In response to identifying a deliverability problem, the deliverability analysis module may notify an operator to take various actions which may include, for example, removing the identified IP address from a blacklist that is generated/maintained by an ISP and/or email server, adding the identified IP address to a whitelist that is generated/maintained by an ISP and/or email server, and/or changing at least a portion of the email content that is believed to be causing the email to be blocked and/or identified as spam.

For purposes of illustration and explanation only, various embodiments are described herein in the context of identifying email message deliverability problems. However, it will be understood that embodiments may be incorporated into any type of messaging system to identify message delivery problems, such as Short Message Service (SMS) delivery problems and/or Multimedia Message Service (MMS) delivery problems.

Example System Architecture for Deliverability Analysis of Emails Grouped by Source IP Address

FIG. 1 is a block diagram of systems, devices, methods and computer program products 100 that identify message delivery problems. FIG. 2 is a diagram of operations and associated message flows that may be performed by various elements of FIG. 1 to group emails by source IP addresses for use in identifying message delivery problems.

Referring to FIGS. 1 and 2, a source email server 110 includes an email transfer module 112 that organizes email, which are intended for delivery to destination devices, into at least two groups of messages. In some instances, an object is embedded in each email message in each of the groups and the object is configured to trigger an event that is uniquely traceable to that group of email messages. In some embodiments, the object embedded in the email is not visible to the recipient (e.g., 1×1 gif, tracking pixel, etc.). In other embodiments, the object embedded in the email is visible to the recipient (e.g., hyperlink, phone number, etc.). Because these events are traceable to the various groups, a problem with delivery of email from one of the groups to at least some of the destination devices may be determined by comparing responses that are received across the groups.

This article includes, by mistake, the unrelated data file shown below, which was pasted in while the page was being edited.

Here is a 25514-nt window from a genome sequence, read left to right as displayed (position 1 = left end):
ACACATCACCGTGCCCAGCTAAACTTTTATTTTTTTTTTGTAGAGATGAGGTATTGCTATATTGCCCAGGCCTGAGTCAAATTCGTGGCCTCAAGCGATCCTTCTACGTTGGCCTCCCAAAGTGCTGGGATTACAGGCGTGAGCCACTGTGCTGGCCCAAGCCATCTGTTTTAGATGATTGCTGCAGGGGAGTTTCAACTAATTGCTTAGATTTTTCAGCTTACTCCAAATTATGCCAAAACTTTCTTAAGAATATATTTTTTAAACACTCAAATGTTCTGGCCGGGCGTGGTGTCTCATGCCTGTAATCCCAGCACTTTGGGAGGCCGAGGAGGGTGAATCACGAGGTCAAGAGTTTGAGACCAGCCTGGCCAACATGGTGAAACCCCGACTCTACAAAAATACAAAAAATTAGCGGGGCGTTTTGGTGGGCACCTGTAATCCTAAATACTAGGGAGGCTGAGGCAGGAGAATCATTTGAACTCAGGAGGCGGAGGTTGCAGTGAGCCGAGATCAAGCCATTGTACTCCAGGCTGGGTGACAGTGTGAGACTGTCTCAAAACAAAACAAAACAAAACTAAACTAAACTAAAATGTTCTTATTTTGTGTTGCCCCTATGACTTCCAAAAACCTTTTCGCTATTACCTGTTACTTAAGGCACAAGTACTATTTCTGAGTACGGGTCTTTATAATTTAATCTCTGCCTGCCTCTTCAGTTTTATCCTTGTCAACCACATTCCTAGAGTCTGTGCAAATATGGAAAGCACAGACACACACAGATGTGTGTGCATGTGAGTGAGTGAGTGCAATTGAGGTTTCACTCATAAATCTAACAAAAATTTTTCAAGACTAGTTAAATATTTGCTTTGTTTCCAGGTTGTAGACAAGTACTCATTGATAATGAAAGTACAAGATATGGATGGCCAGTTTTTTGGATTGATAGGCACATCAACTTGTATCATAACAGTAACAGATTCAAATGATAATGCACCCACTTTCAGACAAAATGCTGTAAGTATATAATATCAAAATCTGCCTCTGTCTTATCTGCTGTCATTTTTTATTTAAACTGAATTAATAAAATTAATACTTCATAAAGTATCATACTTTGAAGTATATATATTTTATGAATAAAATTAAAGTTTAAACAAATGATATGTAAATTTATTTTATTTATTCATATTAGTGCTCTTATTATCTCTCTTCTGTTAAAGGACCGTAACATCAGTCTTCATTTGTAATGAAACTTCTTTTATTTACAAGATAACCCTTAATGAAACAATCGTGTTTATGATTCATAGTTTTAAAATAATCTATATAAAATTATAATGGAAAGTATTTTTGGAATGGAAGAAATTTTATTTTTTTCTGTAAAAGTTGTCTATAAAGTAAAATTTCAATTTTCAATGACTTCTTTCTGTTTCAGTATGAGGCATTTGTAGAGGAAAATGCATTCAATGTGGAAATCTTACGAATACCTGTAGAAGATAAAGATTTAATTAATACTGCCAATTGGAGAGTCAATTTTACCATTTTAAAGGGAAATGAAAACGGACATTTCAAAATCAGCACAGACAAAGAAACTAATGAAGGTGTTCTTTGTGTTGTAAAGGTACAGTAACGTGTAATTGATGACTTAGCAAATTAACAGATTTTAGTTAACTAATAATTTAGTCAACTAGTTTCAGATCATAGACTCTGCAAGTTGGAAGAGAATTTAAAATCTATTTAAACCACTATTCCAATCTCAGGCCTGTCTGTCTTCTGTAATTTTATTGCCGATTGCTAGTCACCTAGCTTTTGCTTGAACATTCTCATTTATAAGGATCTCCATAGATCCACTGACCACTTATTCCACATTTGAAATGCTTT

For example, an e-mail sent with the source IP address IP2 can contain an embedded image of URL http://example.com/bug.gif?IP2. Whenever a user opens the e-mail, the image at this URL is requested from a server. The part of the URL after the question mark is ignored by the server for the purpose of determining which file to send, but the complete URL is stored in the server's log file. As a result, the file bug.gif is sent and shown in the e-mail reader/web browser; at the same time, the server stores the fact that the an email that was sent from the IP2 source IP address has been read.

In some embodiments, the email transfer module 112 divides (organizes) the email messages into groups for delivery to destination devices. As discussed above, each email group is associated with a different source IP addresses (shown as IP1 to IPm in FIG. 1) for each of the groups, where “m” is an integer. Thus, each email within a group will contain the same source IP address in the header because, as is known in the art, message headers contain the IP addresses of all of the servers involved in routing that email to the recipient. As shown in FIG. 2, each email message in a first group (e.g., X1 number of emails) may contain the first source IP address, IP1, in its header and is communicated (Block 200) to the recipient email server 150 associated with the destination or “deliver-to” address contained in its header. Similarly, each email message in a second group (e.g., X2 number of emails) may contain the second source IP address, IP2, in its header and is communicated (Block 202) to the recipient email server 150 associated with the destination or “deliver-to” address contained in its header. Although not shown in FIG. 2, additional email messages may be grouped for communication with each email group having a different one of the third through m'th source IP addresses IP3 to IPm.

Accordingly, the source IP address of an email message can be used to identify its association to a particular one of the groups of email messages. The number of message groups can be different than the number of IP addresses, although the number of IP addresses can be at least equal to the number of message groups to avoid communicating more than one group of email messages with the same source IP address.